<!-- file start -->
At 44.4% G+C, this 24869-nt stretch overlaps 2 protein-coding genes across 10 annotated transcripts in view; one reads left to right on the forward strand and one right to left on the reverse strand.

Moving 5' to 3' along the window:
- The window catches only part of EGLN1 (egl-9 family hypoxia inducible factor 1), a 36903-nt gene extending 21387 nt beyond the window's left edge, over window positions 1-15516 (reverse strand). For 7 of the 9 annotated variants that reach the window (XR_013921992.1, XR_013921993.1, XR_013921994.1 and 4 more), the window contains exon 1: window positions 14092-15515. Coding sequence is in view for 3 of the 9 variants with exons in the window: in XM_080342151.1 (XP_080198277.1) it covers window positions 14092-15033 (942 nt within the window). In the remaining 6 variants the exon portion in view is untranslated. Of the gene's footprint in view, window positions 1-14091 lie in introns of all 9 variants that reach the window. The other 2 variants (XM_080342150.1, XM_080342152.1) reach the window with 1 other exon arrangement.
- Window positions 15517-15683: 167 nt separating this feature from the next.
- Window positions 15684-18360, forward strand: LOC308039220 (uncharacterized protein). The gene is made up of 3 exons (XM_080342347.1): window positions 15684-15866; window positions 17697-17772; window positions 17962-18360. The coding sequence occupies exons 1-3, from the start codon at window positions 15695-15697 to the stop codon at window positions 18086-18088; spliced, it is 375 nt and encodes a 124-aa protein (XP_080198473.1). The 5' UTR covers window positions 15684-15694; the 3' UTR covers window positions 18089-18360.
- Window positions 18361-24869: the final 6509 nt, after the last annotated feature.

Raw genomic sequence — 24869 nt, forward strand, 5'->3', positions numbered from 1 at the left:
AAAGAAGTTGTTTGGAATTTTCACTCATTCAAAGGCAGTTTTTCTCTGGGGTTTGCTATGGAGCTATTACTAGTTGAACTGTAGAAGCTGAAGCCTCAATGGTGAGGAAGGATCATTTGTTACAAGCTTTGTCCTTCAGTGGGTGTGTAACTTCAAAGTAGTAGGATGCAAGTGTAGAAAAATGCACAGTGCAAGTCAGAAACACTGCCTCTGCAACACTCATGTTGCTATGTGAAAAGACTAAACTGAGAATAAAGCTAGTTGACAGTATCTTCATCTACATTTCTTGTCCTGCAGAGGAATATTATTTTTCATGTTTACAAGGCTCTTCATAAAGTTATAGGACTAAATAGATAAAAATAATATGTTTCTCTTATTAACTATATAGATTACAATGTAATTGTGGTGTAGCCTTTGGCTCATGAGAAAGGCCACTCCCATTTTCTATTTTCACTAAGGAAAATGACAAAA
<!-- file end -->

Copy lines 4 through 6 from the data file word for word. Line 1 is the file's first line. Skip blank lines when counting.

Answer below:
- Window positions 15517-15683: 167 nt separating this feature from the next.
- Window positions 15684-18360, forward strand: LOC308039220 (uncharacterized protein). The gene is made up of 3 exons (XM_080342347.1): window positions 15684-15866; window positions 17697-17772; window positions 17962-18360. The coding sequence occupies exons 1-3, from the start codon at window positions 15695-15697 to the stop codon at window positions 18086-18088; spliced, it is 375 nt and encodes a 124-aa protein (XP_080198473.1). The 5' UTR covers window positions 15684-15694; the 3' UTR covers window positions 18089-18360.
- Window positions 18361-24869: the final 6509 nt, after the last annotated feature.